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Pushing Back at Life: Paganism, Strength, and Heavy Metal (Part 2)

Though I am usually happy to leave social analysis and reportage of Paganism to the Wild Hunt, while writing up Saturday night’s club experience several thoughts kept poking through. Not wanting to make the already long blog entry even longer, I told these thoughts they’d get their turn.

The thoughts that recurred were about Paganism, racism, sexism, fascism, and power. Sexy stuff. Difficult stuff. Intriguing stuff. Stuff we’d sometimes rather just avoid, in order to play nice with one another. There are volumes to be said on all topics, and I am not going to do that. I will likely miss facets that others find important, so up front I will state: “These are simply some of my thoughts on the matter. Let us keep discussing it amongst ourselves.” And, with Pagan Values Blogging Month coming up soon – let alone the festival season of summer – there will be plenty of opportunity! So, back into the fray, to the steamy nightclub and the pounding music:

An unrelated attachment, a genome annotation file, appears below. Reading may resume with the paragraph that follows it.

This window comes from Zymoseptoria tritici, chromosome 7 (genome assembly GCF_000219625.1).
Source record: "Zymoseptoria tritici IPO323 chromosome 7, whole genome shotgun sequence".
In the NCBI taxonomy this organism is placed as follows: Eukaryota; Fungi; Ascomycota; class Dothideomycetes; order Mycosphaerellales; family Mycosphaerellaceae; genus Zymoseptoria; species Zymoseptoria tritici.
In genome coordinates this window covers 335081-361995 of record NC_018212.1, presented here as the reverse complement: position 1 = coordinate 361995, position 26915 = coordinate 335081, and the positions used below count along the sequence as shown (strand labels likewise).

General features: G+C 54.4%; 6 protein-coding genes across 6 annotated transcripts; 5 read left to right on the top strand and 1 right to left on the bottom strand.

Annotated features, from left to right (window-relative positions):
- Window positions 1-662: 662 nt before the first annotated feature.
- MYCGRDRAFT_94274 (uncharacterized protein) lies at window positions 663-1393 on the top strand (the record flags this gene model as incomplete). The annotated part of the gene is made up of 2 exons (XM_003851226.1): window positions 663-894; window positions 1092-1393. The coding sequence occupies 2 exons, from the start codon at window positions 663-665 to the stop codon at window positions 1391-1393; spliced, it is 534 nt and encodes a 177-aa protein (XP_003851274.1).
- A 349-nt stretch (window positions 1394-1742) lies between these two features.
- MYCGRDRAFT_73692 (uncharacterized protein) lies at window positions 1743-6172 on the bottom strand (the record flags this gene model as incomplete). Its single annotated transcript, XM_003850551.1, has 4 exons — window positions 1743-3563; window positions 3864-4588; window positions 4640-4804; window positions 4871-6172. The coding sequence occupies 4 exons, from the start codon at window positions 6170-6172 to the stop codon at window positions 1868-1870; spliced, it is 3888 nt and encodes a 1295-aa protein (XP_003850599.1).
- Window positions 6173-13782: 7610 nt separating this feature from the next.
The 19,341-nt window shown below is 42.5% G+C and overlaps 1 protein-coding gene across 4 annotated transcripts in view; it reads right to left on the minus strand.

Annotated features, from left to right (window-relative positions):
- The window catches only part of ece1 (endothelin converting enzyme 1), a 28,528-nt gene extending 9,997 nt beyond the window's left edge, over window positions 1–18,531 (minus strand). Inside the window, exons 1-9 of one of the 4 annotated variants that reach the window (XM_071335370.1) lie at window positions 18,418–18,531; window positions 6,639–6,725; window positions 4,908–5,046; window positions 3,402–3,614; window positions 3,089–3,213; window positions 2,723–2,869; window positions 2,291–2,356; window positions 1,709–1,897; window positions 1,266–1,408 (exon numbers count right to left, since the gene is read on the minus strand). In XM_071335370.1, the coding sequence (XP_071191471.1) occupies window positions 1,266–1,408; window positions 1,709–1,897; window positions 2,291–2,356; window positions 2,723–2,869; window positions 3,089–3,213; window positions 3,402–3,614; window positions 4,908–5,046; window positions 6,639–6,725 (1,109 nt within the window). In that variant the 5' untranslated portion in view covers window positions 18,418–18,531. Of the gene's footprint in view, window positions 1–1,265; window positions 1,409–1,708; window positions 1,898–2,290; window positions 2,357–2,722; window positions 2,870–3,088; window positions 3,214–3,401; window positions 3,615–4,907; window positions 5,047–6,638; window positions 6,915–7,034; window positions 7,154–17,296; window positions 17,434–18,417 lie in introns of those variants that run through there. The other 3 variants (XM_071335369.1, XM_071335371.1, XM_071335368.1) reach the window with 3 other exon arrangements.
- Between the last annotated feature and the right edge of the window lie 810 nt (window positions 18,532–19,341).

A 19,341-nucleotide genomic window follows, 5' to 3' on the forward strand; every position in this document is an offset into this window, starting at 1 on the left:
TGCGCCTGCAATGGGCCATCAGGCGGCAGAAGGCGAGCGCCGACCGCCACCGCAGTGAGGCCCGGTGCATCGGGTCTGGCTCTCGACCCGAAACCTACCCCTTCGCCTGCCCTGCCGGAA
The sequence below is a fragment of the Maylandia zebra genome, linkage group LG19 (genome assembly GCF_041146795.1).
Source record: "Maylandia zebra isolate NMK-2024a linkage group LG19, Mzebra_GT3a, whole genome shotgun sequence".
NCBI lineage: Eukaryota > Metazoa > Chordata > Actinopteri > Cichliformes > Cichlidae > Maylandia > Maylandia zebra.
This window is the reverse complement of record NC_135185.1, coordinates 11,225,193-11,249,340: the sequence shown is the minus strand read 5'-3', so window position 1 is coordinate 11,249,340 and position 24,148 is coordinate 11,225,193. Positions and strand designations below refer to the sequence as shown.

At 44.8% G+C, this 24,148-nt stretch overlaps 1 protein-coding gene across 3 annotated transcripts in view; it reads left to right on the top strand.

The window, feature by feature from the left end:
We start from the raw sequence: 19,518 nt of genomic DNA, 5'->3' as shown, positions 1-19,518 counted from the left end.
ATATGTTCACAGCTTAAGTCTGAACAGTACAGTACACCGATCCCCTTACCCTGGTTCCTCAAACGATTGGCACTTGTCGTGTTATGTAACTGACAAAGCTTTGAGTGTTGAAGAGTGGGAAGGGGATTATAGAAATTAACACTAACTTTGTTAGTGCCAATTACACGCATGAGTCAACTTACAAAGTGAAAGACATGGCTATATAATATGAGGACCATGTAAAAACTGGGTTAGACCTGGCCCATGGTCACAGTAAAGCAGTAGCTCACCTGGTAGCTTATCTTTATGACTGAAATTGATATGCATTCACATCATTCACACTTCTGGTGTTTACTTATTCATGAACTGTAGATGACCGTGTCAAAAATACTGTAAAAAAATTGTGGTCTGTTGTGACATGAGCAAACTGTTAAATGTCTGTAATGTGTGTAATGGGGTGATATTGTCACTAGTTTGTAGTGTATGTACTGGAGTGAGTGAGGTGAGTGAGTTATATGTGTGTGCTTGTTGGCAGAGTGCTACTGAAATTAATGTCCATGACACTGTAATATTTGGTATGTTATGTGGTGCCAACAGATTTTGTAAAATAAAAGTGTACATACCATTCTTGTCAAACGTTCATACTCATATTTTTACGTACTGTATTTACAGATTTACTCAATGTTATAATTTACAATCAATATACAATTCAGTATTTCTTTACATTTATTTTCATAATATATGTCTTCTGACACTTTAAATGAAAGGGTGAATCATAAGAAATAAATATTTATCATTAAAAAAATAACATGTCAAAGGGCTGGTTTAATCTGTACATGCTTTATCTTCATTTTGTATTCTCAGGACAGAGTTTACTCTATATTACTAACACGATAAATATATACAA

The chords pumped through us, surrounded us, filled us, and we sent that energy back. Banging heads in concert to the music were white faces, Latino faces, black faces…. I kept wishing that a representative from the Southern Poverty Law Center (whose work I tend to support, but who’ve made some mistakes regarding Asatru) could see the effect of these raucous songs bringing this mostly white but still disparate group together. Yes, racism is a terrible scourge that can infect metal or Paganism just like any other religious or social group, but the Gods do not know color, what they rise to is our fierceness and our grace. I wished they would talk to the Heathen priest in my own Solar Cross organization who moshed mightily in the pit and who brings non-racist Heathen education and worship to the women in California prisons. Light can be shone anywhere, to anyone, by anyone.